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Making Friends with Water: How Sponge City Can Solve Jakarta's Flooding

Turning Jakarta into a giant sponge is surprisingly one way to save it from sinking.

Indonesia's capital city is filled with grey infrastructure
Subsidence and climate change have worsened what has always been Jakarta's perennial problem—floodings.

Source: Tom Fisk [8]

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Jakarta — All coastal cities worldwide are battling the effects of rising sea levels, but some will be hit harder than others for one particular reason: land subsidence.

In cities unlucky enough to be hit by both phenomena, the risk of flooding is relatively high. Take Jakarta for example. Early this year, the megacity was hit by flash floods [1]. At least 60 people died, and more than 170,000 had to be evacuated.

It's not just Indonesia. In China, roughly 641 of its 654 cities are affected by regular flooding, especially sprawling megacities on the coast such as Shanghai [2]. To tackle this, in 2015, China launched the sponge city initiative in 16 pilot cities before being expanded to 30, including Shanghai, Wuhan and Xiamen [3]. Through this initiative, China aims for 80% of urban areas to absorb and re-use 70% of rainwater by 2030, therefore reducing flood risk and increasing water supply and security at the same time.

What is a sponge city anyway?

Source: World Economic Forum [4]

Extensive urbanization has essentially created impermeable cities [5]. Impervious roads, pavements, roofs and parking lots impede the natural water cycle, making it hard for rainwater to be filtered through the urban soil and reach the aquifers deep underground.

Another key issue is the fact that many wastewater treatment plants are often unable to accommodate all the water—rainwater and wastewater—that our drainage system carries, thus increasing the level of pollution in our local water bodies.

By contrast, sponge cities aim to construct, or in many cases, reconstruct a city in a way that could help it soak as much as excess rainwater as possible, primarily by enhancing its absorption capacities using a combination of artificial ponds, permeable pavements, green roofs, scenic wetlands and rain gardens [5]. These green infrastructures can facilitate the natural water absorption process, which would consequently recharge the aquifers or let any excess water be stored for future use, thus increasing the city’s water availability and defence against flood risks.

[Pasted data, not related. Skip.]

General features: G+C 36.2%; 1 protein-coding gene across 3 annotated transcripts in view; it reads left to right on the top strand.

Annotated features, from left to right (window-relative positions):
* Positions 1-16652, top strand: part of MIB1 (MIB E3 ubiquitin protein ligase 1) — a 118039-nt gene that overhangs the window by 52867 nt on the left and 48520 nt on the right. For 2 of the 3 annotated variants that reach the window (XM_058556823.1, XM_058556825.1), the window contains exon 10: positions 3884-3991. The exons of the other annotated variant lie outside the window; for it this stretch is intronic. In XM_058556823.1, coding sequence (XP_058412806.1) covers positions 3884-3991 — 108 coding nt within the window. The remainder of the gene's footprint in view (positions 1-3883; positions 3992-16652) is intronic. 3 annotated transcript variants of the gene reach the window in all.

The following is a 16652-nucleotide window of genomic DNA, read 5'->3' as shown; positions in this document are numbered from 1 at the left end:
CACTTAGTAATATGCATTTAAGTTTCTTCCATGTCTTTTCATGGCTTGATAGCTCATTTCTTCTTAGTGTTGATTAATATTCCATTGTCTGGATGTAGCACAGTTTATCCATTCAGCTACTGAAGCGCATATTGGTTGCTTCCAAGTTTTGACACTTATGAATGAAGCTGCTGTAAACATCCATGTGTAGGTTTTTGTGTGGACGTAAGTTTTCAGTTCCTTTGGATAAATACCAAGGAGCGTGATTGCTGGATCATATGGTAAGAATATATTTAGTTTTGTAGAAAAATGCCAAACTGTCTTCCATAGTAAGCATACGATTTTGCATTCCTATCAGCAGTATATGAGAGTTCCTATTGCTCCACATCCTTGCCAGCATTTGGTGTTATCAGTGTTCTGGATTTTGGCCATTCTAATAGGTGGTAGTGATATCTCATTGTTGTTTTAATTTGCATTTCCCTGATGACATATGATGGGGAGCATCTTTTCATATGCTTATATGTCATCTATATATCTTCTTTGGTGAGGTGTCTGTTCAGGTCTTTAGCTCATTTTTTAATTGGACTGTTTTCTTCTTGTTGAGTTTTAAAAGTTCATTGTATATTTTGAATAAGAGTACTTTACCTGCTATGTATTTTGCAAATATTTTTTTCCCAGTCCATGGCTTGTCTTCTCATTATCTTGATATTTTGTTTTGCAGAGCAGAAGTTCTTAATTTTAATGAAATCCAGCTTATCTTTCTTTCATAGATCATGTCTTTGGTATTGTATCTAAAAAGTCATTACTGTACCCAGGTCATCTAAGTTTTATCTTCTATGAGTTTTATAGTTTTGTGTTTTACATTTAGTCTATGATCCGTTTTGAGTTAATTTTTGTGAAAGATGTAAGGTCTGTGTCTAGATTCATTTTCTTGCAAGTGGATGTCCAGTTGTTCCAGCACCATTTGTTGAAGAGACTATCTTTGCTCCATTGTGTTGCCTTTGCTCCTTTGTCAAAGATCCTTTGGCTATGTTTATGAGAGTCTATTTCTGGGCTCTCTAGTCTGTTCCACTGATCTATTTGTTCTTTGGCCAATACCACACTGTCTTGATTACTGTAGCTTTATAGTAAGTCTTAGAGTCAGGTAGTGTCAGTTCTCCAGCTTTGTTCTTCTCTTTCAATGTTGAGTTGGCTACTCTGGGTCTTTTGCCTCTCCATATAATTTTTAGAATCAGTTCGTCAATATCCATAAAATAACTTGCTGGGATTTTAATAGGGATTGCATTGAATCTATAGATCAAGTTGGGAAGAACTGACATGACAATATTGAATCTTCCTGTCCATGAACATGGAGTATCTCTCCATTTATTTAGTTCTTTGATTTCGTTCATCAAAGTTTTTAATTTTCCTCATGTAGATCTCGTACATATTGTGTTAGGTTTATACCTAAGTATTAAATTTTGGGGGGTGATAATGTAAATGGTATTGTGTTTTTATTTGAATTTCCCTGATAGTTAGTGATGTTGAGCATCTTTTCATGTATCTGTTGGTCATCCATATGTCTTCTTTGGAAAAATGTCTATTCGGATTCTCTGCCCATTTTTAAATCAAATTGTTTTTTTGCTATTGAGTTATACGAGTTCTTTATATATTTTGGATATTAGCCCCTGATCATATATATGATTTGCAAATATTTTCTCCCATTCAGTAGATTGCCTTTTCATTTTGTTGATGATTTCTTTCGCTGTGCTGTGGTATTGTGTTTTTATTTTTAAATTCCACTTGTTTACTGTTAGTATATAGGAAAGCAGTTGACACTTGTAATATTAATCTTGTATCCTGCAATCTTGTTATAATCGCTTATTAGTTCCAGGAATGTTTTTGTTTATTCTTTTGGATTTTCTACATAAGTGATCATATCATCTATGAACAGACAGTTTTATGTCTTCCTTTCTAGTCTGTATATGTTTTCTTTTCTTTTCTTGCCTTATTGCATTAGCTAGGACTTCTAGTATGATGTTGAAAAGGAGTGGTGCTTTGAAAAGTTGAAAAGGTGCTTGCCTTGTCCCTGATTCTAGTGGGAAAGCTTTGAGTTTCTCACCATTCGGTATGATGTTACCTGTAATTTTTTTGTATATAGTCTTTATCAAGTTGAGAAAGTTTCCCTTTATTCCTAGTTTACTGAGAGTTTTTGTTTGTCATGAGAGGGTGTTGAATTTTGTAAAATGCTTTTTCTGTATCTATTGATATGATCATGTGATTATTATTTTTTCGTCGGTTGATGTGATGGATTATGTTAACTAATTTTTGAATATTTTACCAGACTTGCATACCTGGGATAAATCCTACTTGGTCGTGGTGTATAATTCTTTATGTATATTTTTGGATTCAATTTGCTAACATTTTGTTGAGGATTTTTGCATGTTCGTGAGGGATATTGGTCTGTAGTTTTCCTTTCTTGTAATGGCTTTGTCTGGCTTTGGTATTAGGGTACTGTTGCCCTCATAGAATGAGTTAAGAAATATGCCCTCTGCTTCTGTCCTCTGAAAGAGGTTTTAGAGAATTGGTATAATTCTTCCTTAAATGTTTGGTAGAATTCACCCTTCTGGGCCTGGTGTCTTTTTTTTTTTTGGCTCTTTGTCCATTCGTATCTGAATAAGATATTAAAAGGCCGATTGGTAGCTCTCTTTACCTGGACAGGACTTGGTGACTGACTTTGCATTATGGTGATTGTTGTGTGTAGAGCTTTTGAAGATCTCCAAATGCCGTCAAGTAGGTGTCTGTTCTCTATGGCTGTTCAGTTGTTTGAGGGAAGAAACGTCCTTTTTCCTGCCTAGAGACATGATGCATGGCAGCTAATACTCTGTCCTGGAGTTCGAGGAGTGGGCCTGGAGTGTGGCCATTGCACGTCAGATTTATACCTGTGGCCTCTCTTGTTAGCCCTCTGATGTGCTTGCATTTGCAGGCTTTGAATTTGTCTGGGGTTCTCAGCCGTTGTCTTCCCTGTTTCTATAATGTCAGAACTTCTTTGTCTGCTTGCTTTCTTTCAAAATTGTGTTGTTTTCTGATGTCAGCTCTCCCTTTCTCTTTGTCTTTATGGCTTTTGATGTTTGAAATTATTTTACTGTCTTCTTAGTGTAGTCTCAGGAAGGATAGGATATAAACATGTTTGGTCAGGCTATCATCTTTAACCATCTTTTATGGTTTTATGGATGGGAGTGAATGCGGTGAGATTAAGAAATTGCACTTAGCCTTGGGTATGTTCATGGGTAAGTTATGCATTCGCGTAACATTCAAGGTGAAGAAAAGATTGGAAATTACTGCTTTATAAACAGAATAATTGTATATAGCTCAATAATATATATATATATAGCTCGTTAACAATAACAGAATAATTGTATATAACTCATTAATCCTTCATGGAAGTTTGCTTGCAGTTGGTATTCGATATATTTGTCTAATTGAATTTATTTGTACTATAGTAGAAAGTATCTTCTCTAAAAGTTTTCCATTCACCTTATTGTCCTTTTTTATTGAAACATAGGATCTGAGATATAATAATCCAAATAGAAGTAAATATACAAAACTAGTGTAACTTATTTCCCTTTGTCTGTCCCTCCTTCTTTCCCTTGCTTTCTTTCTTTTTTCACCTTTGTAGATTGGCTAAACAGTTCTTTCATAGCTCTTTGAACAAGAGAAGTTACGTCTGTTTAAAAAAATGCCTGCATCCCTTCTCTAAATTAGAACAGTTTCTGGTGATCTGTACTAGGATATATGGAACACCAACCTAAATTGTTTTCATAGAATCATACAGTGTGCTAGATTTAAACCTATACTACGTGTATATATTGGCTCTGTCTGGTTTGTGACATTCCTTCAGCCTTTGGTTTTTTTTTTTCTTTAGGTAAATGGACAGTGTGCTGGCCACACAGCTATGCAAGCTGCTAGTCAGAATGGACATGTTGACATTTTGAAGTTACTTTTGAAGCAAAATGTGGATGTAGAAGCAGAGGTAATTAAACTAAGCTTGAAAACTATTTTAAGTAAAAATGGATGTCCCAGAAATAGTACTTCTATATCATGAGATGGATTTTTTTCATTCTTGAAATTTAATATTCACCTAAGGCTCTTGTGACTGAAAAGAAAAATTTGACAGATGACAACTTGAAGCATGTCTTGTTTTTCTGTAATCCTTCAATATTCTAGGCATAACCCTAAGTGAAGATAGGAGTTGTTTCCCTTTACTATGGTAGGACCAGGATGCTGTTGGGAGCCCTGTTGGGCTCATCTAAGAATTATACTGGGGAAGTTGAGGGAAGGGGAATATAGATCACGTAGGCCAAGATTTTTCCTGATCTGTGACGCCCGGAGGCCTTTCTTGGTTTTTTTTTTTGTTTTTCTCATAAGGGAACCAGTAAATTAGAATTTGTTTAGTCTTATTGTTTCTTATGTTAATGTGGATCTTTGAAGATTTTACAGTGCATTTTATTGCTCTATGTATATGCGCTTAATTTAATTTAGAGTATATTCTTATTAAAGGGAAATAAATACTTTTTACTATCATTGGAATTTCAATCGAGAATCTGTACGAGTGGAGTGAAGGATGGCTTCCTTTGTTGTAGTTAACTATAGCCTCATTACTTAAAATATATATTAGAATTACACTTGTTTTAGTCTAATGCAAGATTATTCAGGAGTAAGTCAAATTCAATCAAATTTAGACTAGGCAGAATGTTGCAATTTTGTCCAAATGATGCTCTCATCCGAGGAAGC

“We can make friends with water,” said Profesor Kongjian Yu, a leading sponge city architect and the founder of the planning and design office Turenscape in Beijing. “Sponge cities allow the natural flow to come back. We use a wetland system, a spongy system to retain the water instead of draining it away.”[4].

In essence, the sponge city concept presents a promising approach to mitigate subsidence and also its twin challenge of rising sea levels propagated by climate change.


Is it actually working?

Huangpu Qu, China
In China, roughly 641 of its 654 cities are affected by regular flooding, including Shanghai

Source: Zhang Kaiyv [9]

With the ambition of becoming China’s largest sponge city, the Lingang city government has renovated a total of 36 kilometers of roads with permeable pavements and transformed a nearby park into a “sponge park” with the absorption capacity of 158 cubic meters of rainwater and 190 cubic meters in ponds and wetlands [6].

More than that, the city government also developed Internet of Things sensors, big data analysis and cloud computing technologies in efforts to monitor the amount of rainwater, which could potentially reduce flood risks.

Evidently, these newly-added green infrastructures successfully helped the city resisted super typhoon Lekima last August [6]. Similarly, sponge cities in Xiamen and Wuhan were reported to have performed effectively during heavy rainfall [7].

That’s nice, but is Jakarta ready for this?

The city of Jakarta
The sponge city concept may offer a real and more importantly, effective solution to Jakarta's flooding problem

Source: Afif Kusuma [10]

Retrofitting an existing city is not without its challenges. Often times, sprawling megacities like Jakarta lack the space to support any additional construction or reconstruction. Moreover, existing drainage systems may be outdated and worn out. In the case of Jakarta, this issue is further exacerbated by poor waste management system where municipal waste often clogs waterways, thus increasing flood risks as a result [1].

But perhaps the biggest issue is none other than cost. Launching projects to the likes of sponge cities can be highly expensive. In the case of China, central government subsidies for its sponge city projects are only set to last until 2020 so scaling up the scheme to cover 80% of the city by 2030 can be a huge financial burden unless the local government can persuade private investors to be involved in these projects [3].

“One possible way is to involve real estate developers because such sponge sites do help increase the value of the land,” says Dr Faith Chan, assistant professor in geographical sciences at the University of Nottingham Ningbo China [3]


While these challenges need to be taken into consideration, it is wise for Jakarta to start thinking up ways to solve its flooding problem because it's not waiting to be solved. The future, if we plan to be there, depends on what we do now, and seeing how effective sponge cities have been performing in China, there is a big reason for us to stay optimistic and even a bigger reason for Jakarta to become the next sponge city in Asia, if not, the world.


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